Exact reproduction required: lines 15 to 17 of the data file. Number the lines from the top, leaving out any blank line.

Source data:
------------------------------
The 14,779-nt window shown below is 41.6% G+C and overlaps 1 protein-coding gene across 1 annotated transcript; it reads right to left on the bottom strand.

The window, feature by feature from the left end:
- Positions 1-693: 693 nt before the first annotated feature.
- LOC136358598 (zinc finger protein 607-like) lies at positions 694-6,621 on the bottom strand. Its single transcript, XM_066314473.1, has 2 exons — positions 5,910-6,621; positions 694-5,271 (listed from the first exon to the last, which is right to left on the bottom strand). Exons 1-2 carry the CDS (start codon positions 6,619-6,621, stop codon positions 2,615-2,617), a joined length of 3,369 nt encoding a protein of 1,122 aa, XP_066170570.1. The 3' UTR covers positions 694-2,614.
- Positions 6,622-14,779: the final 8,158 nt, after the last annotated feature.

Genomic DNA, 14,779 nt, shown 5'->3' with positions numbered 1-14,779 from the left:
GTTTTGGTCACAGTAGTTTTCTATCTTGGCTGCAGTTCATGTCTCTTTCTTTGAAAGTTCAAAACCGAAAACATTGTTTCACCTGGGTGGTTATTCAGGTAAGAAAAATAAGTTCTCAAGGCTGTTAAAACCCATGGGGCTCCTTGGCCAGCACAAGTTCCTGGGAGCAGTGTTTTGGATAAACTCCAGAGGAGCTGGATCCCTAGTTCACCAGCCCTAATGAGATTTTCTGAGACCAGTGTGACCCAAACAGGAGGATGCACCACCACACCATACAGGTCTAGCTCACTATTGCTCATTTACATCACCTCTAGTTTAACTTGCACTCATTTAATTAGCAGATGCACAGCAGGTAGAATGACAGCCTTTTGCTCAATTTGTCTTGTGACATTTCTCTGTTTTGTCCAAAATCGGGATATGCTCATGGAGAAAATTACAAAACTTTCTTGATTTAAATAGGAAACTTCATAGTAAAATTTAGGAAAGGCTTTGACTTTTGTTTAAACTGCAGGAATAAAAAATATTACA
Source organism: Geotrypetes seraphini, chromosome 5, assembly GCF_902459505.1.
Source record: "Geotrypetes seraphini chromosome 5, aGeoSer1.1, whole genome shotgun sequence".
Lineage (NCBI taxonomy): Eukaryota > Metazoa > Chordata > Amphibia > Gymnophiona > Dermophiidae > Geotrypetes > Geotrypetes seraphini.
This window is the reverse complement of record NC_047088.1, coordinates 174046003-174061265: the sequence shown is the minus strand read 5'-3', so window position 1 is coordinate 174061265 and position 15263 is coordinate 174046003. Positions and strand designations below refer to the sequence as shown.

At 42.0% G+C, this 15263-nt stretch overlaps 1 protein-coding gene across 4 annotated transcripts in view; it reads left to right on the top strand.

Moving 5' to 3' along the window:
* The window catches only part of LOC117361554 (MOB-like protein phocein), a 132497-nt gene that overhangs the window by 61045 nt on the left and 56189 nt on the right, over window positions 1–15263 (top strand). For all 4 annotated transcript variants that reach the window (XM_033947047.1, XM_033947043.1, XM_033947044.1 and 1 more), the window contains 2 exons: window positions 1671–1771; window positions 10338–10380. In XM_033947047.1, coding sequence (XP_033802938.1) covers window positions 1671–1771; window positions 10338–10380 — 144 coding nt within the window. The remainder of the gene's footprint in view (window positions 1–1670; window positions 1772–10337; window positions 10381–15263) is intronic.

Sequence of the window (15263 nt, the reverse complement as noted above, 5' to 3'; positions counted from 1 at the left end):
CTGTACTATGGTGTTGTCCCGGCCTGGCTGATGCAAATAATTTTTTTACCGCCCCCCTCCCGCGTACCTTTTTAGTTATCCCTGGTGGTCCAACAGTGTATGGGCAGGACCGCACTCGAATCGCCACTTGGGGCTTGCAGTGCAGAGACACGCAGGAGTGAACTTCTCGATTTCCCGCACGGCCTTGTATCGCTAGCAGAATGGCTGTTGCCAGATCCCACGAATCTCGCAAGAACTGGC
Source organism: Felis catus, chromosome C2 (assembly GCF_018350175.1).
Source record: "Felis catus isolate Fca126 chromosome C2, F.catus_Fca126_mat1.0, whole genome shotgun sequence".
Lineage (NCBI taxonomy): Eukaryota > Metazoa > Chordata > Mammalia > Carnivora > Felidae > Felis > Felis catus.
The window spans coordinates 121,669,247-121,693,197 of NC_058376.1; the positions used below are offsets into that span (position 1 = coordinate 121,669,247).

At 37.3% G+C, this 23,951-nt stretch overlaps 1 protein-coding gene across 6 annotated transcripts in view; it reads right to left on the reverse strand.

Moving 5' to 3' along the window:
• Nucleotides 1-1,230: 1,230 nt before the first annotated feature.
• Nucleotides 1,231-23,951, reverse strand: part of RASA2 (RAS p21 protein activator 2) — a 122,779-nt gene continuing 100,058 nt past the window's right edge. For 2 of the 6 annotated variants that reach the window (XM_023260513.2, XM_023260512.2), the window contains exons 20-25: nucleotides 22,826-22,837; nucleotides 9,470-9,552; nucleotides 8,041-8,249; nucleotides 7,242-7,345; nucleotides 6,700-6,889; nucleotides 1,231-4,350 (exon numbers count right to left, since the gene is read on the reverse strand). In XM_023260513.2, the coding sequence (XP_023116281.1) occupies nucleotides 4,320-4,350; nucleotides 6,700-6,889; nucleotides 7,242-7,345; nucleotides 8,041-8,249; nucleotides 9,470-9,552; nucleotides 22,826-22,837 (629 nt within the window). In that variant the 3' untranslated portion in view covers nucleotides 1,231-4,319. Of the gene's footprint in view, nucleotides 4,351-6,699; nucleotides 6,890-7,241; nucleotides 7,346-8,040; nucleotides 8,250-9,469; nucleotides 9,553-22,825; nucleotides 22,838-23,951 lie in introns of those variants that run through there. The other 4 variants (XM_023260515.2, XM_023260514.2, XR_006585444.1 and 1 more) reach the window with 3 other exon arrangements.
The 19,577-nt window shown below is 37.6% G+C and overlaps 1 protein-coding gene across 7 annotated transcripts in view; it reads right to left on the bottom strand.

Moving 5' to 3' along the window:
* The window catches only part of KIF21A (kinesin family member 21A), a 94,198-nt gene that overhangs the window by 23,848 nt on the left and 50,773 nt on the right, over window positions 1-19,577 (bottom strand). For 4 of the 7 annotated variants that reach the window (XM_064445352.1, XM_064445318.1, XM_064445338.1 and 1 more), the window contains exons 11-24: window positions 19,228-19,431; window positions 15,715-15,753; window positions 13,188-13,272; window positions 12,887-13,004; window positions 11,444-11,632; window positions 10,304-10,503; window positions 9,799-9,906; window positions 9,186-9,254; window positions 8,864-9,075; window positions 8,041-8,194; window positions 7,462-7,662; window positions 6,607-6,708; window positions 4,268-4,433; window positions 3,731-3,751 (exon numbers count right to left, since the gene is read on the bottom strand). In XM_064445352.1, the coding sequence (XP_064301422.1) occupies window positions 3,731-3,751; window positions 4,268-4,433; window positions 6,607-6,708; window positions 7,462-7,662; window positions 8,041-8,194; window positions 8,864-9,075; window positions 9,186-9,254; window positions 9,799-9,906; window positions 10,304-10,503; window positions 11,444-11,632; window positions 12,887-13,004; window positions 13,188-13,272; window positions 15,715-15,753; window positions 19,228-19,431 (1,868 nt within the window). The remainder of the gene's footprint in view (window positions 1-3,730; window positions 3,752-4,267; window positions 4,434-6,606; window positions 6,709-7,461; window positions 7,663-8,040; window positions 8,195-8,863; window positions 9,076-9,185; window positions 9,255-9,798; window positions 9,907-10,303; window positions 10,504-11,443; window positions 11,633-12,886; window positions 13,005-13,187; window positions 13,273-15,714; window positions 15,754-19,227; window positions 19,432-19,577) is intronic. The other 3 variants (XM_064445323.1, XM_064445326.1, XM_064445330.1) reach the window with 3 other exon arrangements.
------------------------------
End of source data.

Sequence of the window (15263 nt, the reverse complement as noted above, 5' to 3'; positions counted from 1 at the left end):
CTGTACTATGGTGTTGTCCCGGCCTGGCTGATGCAAATAATTTTTTTACCGCCCCCCTCCCGCGTACCTTTTTAGTTATCCCTGGTGGTCCAACAGTGTATGGGCAGGACCGCACTCGAATCGCCACTTGGGGCTTGCAGTGCAGAGACACGCAGGAGTGAACTTCTCGATTTCCCGCACGGCCTTGTATCGCTAGCAGAATGGCTGTTGCCAGATCCCACGAATCTCGCAAGAACTGGC
Source organism: Felis catus, chromosome C2 (assembly GCF_018350175.1).